Saturday, September 3, 2011

Surface Design

Are you a weaver with shaft envy?  Have 4 shafts and want 8 or more?  Not a weaver? Envy no more; you can add depth of texture, color and design with fabric paint. 

The scarf above was woven on a Atlantic Moonglow silk/rayon painted warp and weft of dark teal 8/2 tencel. Although, there are a lot of ways I could have surface-designed this scarf, I chose the easiest as my goal was to enhance the depth of texture and color; I was not striving for complete coverage as I wanted the structure and painted warp to be dominant.  

In order to surface design properly, you first need a surface design board on which to work. The pad helps the fabric to accept the paint. My board is approximately 17" X 25" and layered with plywood, wool carpet padding and topped with plain muslin stretched, stapled and taped to the back.  A temporary surface design board can be made with insulation foam, quilt batting, muslin and packing tape. Use an additional piece of fabric over your surface design board as you will use this again.

List of materials for this process:
Flexible printing plate
Foam core, wooden blocks or corrugated cardboard
AND/OR Speedy Stamp or EZ Cut Stamp Kit (includes cutting tools)
Speedy Stamp Blocks
Resist forms like berry baskets, large screen wire. Look around and you will see textured items in a whole new light.
Soft rubber brayer
Versatex printing ink (I used black as it will work on almost anything.)
Lumiere fabric paint in a metallic if desired 
Freezer paper, plastic spoons
Prepare the fabric you plan to surface design by washing or wet-finishing suitable for the fabric and finish. I recommend Professional Textile Detergent (gift with purchase through September 30, 2008). Do not use fabric softener or dryer sheets prior to surface-designing.  You may do so afterwards if you like. 

Freezer paper works well as a place to mix fabric paint for applying to a brayer. Take out a little extender and place on the freezer paper. Add some printing ink and mix with a spoon. No specific amounts are required; use mostly extender with a little paint. You will get the feel for it after working with it. The extender will keep the fabric supple; additionally, on light colored fabrics will lighten the color, i.e., lots of extender and dab of paint will give a pastel on white. Roll just a little bit on the side of the paper with the brayer until you have an even coat on the brayer and apply to stamp. Place your scarf or piece to be surface-designed on the design board and stamp. Finely detailed commercial stamps will work but not as well as one you carve. Hand-carve your initials or logo for a one-of-a-kind look. If you'd rather not carve or want to try something additional, you can use flexible printing plate, cut into different shapes, peel off the back and adhere to a base like foam core, wooden block or corrugated cardboard to create your own stamp.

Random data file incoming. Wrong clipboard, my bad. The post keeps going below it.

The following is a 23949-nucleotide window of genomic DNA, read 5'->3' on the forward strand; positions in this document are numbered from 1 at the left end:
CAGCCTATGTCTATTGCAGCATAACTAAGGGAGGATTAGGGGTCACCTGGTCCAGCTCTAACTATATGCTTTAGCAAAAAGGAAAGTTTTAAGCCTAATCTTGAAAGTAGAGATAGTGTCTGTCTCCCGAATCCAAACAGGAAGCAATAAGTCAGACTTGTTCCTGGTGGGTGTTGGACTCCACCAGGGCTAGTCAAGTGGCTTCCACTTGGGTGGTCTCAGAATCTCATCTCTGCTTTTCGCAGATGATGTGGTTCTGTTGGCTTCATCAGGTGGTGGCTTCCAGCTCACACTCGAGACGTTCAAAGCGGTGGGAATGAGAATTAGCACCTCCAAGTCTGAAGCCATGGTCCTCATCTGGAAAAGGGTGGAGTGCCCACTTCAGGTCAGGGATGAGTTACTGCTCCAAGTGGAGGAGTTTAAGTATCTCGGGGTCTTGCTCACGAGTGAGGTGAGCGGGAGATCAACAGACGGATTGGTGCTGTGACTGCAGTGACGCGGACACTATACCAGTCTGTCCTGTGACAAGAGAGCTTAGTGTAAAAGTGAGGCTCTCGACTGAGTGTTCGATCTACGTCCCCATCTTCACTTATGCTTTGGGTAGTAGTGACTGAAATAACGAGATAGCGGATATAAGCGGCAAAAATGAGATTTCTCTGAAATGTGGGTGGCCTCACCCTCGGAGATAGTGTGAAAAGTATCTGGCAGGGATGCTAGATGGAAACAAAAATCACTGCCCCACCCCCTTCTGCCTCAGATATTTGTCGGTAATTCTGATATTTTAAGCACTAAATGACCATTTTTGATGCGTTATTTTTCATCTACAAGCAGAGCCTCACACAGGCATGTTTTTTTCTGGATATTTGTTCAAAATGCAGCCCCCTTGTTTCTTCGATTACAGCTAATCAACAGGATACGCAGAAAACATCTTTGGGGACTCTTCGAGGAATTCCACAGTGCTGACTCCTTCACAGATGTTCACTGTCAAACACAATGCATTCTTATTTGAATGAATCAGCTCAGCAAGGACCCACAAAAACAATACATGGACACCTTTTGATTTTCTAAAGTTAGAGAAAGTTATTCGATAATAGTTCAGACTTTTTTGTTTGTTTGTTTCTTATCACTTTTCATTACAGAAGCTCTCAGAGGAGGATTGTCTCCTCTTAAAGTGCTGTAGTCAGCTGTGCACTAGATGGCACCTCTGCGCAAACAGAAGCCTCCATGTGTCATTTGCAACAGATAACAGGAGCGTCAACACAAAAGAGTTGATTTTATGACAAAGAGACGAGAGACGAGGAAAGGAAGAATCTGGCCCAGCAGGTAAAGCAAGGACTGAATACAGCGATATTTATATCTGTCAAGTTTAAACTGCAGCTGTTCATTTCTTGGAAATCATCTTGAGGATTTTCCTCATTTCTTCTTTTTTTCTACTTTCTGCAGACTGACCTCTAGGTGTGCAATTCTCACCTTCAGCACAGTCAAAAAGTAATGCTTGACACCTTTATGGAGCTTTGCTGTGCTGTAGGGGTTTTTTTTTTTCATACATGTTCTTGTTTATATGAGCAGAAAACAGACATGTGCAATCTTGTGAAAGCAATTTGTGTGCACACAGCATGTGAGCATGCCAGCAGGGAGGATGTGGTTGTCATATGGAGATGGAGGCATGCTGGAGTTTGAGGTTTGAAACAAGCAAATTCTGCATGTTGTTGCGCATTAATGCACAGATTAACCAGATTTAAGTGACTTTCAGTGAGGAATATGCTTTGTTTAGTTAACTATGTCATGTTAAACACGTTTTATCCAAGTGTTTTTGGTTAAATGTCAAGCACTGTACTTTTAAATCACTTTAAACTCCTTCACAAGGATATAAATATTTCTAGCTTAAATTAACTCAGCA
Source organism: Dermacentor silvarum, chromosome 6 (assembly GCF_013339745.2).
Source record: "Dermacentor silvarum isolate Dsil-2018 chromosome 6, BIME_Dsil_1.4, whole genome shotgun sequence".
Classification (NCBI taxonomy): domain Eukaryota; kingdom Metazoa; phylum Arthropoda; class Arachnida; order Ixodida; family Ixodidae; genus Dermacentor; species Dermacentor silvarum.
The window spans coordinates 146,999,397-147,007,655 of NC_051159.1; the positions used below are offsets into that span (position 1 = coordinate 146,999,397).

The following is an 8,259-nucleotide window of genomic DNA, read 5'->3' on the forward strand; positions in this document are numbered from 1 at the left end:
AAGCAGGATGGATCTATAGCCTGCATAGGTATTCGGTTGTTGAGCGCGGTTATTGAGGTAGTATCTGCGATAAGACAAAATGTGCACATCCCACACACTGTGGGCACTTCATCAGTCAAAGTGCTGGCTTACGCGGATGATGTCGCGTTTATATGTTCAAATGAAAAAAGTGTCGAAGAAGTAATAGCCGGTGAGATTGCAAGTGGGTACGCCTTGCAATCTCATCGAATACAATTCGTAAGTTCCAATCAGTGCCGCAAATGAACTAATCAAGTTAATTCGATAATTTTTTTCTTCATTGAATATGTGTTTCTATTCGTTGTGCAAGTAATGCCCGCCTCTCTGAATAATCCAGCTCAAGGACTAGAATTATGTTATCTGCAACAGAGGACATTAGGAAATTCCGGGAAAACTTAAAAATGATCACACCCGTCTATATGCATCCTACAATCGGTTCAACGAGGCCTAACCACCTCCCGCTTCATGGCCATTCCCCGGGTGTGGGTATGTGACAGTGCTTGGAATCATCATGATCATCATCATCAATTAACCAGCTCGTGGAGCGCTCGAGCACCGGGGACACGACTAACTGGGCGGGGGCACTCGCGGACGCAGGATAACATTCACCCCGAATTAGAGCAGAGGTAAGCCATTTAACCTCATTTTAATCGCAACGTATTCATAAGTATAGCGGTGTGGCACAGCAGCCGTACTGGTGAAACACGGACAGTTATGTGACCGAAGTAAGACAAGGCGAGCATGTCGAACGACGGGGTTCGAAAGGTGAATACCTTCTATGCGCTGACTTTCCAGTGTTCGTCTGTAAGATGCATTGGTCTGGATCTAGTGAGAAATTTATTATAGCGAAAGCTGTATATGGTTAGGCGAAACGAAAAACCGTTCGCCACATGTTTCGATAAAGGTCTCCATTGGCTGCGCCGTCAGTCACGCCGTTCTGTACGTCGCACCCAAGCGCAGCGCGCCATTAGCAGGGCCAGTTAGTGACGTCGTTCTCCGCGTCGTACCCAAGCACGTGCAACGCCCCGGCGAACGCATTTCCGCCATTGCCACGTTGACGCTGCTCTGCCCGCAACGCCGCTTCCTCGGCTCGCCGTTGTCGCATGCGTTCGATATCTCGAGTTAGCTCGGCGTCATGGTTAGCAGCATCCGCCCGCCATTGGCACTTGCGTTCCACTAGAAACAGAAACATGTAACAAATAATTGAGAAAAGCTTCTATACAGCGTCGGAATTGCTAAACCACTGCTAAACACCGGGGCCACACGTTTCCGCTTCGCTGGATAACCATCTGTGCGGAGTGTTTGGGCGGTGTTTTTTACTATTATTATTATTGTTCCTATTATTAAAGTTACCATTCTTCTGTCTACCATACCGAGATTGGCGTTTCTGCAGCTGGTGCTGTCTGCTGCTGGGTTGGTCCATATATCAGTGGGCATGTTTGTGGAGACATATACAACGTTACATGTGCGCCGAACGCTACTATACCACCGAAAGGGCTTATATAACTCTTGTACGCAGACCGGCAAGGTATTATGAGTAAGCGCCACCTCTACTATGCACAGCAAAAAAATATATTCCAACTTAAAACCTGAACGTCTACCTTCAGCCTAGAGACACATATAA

I generally surface-design one side of a scarf with Versatex/stamps and go back over it with highlights of copper using a clean brayer and resist forms. Stir and pour out a little Lumiere onto clean freezer paper. Place your resist(s) over the item to be surface-designed and roll the brayer directly over it. (Before you do this, take a deep breath and hold it. )

Allow one side of your fabric to dry 24 hours and then surface-design the other side. Dry for another 24 hours and heat wet with a dry iron. Cover with a pressing cloth and set your iron on high and press for 30 seconds on every piece of the fabric. Some toss it in the dryer but I have more confidence with the iron. After that, it is set and can be washed, fabric softener added, etc. 

There are many other options you can use with fabric paint such as stencils, silk-screening, transfers or mono-prints, etc., but this method is easy and effective with any fabric and especially handwovens.

It takes a little courage the first time you print onto handwoven fabric but is quite addictive after the first time as the depth of texture and color is further enhanced. If you're a little nervous, try it on commercial fabric first - and I think you will want to keep the commercial fabric for a quilting project.

Source of supplies:

Some local art supplies have stamp kits, additional blocks and printing plates. However, I was unable to find Versatex or Lumiere locally and purchased it from Dharma Trading Co., San Rafael, CA.

This should be called the everything scarf. The warp was natural tencel and the weft was taupe 8/2 tencel. After wet-finishing, I laheria dyed it in a 25% solution of Cerulean blue. Then it was surface-designed the first time with textile paints in copper and a midnight blue using a brayer, stencils and stamps that I either drew and cut or purchased. Then it was discharged where you see the white lines. There appeared to be a lot of bleach left in the neutralizing bath which bleached the background and so I surface-designed again so that the scarf has many layers of texture and color. This scarf was surface-designed at a workshop for our guild taught by Debbie Stringer, fellow guild member, and me. The process was fascinating.

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